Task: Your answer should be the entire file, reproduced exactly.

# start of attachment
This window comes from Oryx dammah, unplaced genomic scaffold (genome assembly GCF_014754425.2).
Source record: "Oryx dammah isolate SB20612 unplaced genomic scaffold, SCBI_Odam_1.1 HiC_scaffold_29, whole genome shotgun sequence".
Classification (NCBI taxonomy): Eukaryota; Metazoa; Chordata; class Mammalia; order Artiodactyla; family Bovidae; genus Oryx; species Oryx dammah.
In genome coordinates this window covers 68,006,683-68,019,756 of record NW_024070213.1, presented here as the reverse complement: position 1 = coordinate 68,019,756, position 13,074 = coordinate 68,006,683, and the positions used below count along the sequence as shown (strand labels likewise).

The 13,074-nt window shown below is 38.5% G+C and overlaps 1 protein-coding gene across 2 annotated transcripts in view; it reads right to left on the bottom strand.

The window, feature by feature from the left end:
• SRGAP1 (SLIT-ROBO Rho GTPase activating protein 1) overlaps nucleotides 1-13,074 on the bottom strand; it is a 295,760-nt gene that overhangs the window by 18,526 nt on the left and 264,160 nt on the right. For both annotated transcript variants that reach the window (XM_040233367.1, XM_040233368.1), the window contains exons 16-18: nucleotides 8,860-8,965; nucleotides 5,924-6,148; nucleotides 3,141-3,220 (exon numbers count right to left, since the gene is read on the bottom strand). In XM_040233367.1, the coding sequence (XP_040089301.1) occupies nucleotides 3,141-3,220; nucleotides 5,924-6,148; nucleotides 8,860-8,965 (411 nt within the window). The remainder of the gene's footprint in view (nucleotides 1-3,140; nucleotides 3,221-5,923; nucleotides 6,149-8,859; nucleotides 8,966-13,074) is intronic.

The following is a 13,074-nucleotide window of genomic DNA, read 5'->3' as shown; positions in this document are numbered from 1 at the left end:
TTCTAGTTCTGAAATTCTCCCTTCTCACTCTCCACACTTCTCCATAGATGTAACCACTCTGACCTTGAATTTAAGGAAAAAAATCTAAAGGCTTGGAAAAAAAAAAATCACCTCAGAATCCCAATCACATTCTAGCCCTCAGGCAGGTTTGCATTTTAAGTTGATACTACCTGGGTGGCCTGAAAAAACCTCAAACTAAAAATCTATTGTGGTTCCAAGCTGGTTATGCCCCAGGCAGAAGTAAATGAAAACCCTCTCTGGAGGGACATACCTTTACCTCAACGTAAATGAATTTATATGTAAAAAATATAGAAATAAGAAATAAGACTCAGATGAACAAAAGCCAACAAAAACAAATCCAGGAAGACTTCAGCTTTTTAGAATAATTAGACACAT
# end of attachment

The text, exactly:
This window comes from Oryx dammah, unplaced genomic scaffold (genome assembly GCF_014754425.2).
Source record: "Oryx dammah isolate SB20612 unplaced genomic scaffold, SCBI_Odam_1.1 HiC_scaffold_29, whole genome shotgun sequence".
Classification (NCBI taxonomy): Eukaryota; Metazoa; Chordata; class Mammalia; order Artiodactyla; family Bovidae; genus Oryx; species Oryx dammah.
In genome coordinates this window covers 68,006,683-68,019,756 of record NW_024070213.1, presented here as the reverse complement: position 1 = coordinate 68,019,756, position 13,074 = coordinate 68,006,683, and the positions used below count along the sequence as shown (strand labels likewise).

The 13,074-nt window shown below is 38.5% G+C and overlaps 1 protein-coding gene across 2 annotated transcripts in view; it reads right to left on the bottom strand.

The window, feature by feature from the left end:
• SRGAP1 (SLIT-ROBO Rho GTPase activating protein 1) overlaps nucleotides 1-13,074 on the bottom strand; it is a 295,760-nt gene that overhangs the window by 18,526 nt on the left and 264,160 nt on the right. For both annotated transcript variants that reach the window (XM_040233367.1, XM_040233368.1), the window contains exons 16-18: nucleotides 8,860-8,965; nucleotides 5,924-6,148; nucleotides 3,141-3,220 (exon numbers count right to left, since the gene is read on the bottom strand). In XM_040233367.1, the coding sequence (XP_040089301.1) occupies nucleotides 3,141-3,220; nucleotides 5,924-6,148; nucleotides 8,860-8,965 (411 nt within the window). The remainder of the gene's footprint in view (nucleotides 1-3,140; nucleotides 3,221-5,923; nucleotides 6,149-8,859; nucleotides 8,966-13,074) is intronic.

The following is a 13,074-nucleotide window of genomic DNA, read 5'->3' as shown; positions in this document are numbered from 1 at the left end:
TTCTAGTTCTGAAATTCTCCCTTCTCACTCTCCACACTTCTCCATAGATGTAACCACTCTGACCTTGAATTTAAGGAAAAAAATCTAAAGGCTTGGAAAAAAAAAAATCACCTCAGAATCCCAATCACATTCTAGCCCTCAGGCAGGTTTGCATTTTAAGTTGATACTACCTGGGTGGCCTGAAAAAACCTCAAACTAAAAATCTATTGTGGTTCCAAGCTGGTTATGCCCCAGGCAGAAGTAAATGAAAACCCTCTCTGGAGGGACATACCTTTACCTCAACGTAAATGAATTTATATGTAAAAAATATAGAAATAAGAAATAAGACTCAGATGAACAAAAGCCAACAAAAACAAATCCAGGAAGACTTCAGCTTTTTAGAATAATTAGACACAT